Come, Tell Me How You Live

Max Mallowan, Agatha Christie and Leonard Wooley at Ur, 1931
Come tell me how you live is an absolutely charming and riveting memoir written by Agatha Christie Mallowan. Christie is best known as a crime writer, what is less well known is that her second husband, Max Mallowan, with whom she had a long and extremely happy marriage, was a notable archaeologist, and Christie spent some time each year on digs with him in the Near East. She spent some time during these digs writing her novels, but she also cleaned, catalogued, and photographed finds, and mothered some of the younger archaeologists who were on the digs.

This memoir was written in response to a question she was often asked at parties by people who were curious to know what happened on a dig so far from modern civilization. However the memoir is also a memoir of how the work that Max and his fellow diggers did at the sites helped to reveal how previous civilizations had lived, Max was continually asking the "Come tell me how you live" question while digging.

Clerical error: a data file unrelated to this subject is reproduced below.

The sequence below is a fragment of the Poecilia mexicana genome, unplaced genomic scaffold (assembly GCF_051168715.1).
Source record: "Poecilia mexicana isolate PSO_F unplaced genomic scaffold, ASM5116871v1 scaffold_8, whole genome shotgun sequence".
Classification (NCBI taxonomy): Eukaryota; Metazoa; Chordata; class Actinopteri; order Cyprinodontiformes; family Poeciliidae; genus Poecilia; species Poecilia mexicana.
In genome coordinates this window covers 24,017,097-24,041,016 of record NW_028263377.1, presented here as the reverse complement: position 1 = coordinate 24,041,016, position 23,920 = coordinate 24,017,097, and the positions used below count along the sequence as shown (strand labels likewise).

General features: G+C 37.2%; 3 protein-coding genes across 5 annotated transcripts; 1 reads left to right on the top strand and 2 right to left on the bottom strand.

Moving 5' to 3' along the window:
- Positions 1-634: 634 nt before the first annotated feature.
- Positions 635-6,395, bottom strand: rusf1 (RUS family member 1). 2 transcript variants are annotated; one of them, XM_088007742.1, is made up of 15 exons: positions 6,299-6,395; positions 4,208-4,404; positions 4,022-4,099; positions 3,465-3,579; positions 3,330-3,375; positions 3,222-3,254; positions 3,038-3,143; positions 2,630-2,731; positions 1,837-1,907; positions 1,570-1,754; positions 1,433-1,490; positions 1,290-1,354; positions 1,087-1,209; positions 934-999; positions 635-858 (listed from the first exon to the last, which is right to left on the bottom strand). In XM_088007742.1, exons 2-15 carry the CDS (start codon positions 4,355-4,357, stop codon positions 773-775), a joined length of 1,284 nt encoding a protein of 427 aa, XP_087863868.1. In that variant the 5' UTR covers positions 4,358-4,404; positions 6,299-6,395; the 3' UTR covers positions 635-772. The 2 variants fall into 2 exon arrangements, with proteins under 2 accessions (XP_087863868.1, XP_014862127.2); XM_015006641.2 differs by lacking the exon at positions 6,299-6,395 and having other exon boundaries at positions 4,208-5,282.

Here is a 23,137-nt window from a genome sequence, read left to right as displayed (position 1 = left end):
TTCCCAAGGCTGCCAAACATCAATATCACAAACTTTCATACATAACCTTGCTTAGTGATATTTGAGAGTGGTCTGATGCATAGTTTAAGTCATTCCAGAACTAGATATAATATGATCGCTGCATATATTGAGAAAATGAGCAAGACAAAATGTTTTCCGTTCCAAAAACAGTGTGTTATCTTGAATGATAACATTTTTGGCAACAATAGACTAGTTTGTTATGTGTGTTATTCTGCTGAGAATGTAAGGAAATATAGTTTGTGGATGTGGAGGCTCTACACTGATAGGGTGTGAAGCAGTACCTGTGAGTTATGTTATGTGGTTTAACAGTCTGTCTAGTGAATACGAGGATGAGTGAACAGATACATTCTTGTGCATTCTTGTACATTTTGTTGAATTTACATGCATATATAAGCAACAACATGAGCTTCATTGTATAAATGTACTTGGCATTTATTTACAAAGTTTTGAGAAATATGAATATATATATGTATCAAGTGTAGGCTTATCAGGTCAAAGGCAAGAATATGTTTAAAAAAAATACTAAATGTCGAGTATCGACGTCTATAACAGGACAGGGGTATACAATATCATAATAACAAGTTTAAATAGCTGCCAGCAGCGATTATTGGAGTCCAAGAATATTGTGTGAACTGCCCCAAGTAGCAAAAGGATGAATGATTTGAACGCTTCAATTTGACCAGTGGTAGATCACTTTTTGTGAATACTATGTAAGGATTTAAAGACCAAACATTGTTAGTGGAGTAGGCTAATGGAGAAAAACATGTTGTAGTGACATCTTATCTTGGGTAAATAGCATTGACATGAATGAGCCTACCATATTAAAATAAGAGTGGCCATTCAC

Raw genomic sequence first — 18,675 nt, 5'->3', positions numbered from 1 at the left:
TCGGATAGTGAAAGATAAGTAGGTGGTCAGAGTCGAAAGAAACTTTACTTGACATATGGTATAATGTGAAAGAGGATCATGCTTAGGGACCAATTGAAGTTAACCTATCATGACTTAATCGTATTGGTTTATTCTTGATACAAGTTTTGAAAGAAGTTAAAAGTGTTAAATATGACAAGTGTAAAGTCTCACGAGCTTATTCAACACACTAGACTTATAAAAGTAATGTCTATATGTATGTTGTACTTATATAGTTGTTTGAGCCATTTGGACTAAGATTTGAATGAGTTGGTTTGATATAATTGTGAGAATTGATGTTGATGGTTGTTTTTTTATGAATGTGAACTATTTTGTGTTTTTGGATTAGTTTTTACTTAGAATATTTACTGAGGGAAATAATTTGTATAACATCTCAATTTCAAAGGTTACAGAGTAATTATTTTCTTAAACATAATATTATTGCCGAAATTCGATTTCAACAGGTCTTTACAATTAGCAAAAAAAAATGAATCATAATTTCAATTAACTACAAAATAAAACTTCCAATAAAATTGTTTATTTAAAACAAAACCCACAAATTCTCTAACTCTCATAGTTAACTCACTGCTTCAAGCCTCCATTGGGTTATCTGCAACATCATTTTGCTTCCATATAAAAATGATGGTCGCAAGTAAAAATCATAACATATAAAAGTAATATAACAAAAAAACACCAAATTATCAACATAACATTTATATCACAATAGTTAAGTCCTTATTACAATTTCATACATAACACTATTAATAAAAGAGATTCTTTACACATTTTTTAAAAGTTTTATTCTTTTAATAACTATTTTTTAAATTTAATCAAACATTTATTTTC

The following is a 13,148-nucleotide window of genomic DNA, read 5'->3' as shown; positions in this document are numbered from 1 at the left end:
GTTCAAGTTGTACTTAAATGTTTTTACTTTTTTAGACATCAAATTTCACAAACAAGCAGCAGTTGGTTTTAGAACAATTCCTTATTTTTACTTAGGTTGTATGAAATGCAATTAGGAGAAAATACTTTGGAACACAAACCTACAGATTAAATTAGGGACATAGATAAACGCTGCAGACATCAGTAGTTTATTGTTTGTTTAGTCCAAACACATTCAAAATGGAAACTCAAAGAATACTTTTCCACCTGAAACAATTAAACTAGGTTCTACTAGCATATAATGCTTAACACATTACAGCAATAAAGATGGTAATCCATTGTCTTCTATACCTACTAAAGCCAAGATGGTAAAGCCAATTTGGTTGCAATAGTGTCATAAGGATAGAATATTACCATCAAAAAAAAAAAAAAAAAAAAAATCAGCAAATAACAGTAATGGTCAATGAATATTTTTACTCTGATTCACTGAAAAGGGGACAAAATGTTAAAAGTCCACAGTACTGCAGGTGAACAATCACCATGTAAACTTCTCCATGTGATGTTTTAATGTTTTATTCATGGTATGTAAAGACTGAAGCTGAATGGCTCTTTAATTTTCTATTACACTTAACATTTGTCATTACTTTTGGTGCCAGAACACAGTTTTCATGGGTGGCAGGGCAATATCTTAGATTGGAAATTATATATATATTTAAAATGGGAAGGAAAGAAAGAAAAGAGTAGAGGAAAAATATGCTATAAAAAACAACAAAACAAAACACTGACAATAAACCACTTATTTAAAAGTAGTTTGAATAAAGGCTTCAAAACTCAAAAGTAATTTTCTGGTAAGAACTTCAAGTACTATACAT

It's an amazing account of a bygone world, the world of Syria and Iraq between the wars, where enormous advances were being made in knowledge of ancient civilizations. It's also the story of friendships formed when people are thrust together. It's often very funny, sometimes moving, and sometimes just makes you gasp at unusual facts or events. It's an amazing read, it's only a short book, but it stays with you. It's written in Christie's usual fairly simple style, there's nothing complicated re archaeology in it, but the simplicity never gets in the way of realising what a complex and important job these people are doing. I loved this book, and would recommend it to anyone interested in travel, history or archaeology. Great read, an unexpected joy.


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